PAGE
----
Now a veteran entering his 11th NHL season, defenseman Matt Niskanen still has fond memories from his days as a prospect with the Dallas Stars.
"I remember it very well," recalls Niskanen, the Stars first-round pick in 2005. "Mattias Norstrom was my partner in camp and he was outstanding to me. That was something I really appreciated- how vocal and helpful he was in my first camp. Those are things you don't forget. So I try to remember that feeling of what that meant as a young player, now that I'm an older guy."
A year after returning all seven defensemen from the previous season, the Capitals will have a few fresh faces sprinkled along the blue line in 2017-18. Niskanen is happy to help usher them in.
The offseason losses of Karl Alzner and Kevin Shattenkirk to free agency and Nate Schmidt to the Vegas Golden Knights' expansion draft necessitated the changes. That's why Niskanen, 30, made a point during training camp to ease the transition for prospects like Christian Djoos, Madison Bowey and Lucas Johansen- a trio of young defensemen who could all see time in the NHL by season's end.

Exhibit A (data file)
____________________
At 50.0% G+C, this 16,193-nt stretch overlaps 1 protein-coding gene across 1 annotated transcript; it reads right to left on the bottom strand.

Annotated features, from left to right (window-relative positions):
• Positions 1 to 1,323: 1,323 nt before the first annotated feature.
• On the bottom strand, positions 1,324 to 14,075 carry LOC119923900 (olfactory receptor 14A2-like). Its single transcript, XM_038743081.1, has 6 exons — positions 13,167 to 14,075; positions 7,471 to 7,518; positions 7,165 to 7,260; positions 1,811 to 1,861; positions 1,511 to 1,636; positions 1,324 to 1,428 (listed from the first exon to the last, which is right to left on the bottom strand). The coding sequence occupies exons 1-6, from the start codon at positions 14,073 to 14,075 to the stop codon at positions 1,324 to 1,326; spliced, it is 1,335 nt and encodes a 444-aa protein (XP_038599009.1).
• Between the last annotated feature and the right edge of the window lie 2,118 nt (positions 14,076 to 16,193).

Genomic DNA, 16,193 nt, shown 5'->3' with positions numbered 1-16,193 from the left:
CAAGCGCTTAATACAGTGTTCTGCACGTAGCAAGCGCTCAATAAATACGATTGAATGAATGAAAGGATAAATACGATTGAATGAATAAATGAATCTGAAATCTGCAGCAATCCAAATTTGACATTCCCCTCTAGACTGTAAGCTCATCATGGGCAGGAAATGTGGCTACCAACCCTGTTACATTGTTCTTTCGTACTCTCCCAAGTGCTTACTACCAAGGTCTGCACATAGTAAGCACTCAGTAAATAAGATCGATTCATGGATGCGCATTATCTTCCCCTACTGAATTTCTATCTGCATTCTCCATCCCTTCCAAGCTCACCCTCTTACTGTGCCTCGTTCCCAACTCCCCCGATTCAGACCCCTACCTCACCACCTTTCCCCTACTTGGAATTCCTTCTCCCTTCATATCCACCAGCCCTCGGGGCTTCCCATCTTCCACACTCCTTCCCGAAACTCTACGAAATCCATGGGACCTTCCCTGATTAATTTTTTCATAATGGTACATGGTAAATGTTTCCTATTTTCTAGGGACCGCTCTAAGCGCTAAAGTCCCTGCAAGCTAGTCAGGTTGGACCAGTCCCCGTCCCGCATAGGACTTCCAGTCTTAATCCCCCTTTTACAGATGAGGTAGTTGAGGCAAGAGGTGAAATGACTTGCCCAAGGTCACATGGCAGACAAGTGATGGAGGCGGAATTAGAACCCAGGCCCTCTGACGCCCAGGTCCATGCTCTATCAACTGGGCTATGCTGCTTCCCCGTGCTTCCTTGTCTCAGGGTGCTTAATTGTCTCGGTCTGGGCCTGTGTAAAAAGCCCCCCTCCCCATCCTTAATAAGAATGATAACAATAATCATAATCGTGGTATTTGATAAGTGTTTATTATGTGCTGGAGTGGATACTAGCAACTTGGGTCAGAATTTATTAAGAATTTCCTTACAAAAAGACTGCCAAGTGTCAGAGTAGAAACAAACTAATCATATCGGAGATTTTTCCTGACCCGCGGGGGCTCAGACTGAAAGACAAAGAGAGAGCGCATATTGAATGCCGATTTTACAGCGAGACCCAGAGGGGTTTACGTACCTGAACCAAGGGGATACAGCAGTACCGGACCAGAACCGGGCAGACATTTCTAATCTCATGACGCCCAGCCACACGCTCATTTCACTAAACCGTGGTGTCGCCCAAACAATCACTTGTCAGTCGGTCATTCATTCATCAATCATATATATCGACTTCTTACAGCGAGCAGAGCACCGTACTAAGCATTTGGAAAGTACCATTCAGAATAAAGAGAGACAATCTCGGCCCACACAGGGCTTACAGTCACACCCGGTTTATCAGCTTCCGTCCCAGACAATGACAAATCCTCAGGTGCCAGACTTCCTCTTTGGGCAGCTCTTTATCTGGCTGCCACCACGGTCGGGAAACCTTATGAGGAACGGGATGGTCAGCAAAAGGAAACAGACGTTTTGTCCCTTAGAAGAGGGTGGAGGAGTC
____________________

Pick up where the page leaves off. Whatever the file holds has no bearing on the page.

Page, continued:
"The biggest thing is finding that consistency of being at a high level every day," Niskanen says of the challenge that awaits the Capitals top prospects.
"A lot of the guys that are pushing to make the club now are the better players down in Hershey and while the American League is a good league, you can coast through a portion of the season or certain days. But when you come up here with the big club, you can't coast. You've got to bring it every day."
Whether it's a rookie or two on the blue line, or some youngsters up front, a number of Capitals prospects will get their shot this year to see if their minor-league success can translate to the NHL.
Jakub Vrana headlines the group of forwards eyeing a long-term stay in Washington. Vrana, 21, had three goals and six points in 21 games with the Capitals last season, while shuffling between Washington and AHL Hershey.
Although Vrana's defensive game is a work in progress, Hershey Bears head coach Troy Mann says that Washington's first-round pick from 2014 can overcome those challenges by taking advantage of his offensive skillset.
"As a coach, you can take an offensively-gifted player and if they have some defensive deficiencies, you can handle that," Mann explains. "You can live with that as long as they're playing to their strengths. For Jakub, that means by taking the puck to the net, getting inside the dots and going to the hard areas to score goals and not staying along the perimeter. When he does that, his skillset takes over and he can be a dominant player."
The offseason departures of Justin Williams and Marcus Johansson (48 goals combined) created openings among the Capitals top-six forwards and on the power play. All three of Vrana's goals last season came with the man-advantage where he primarily played the diamond position in the low slot.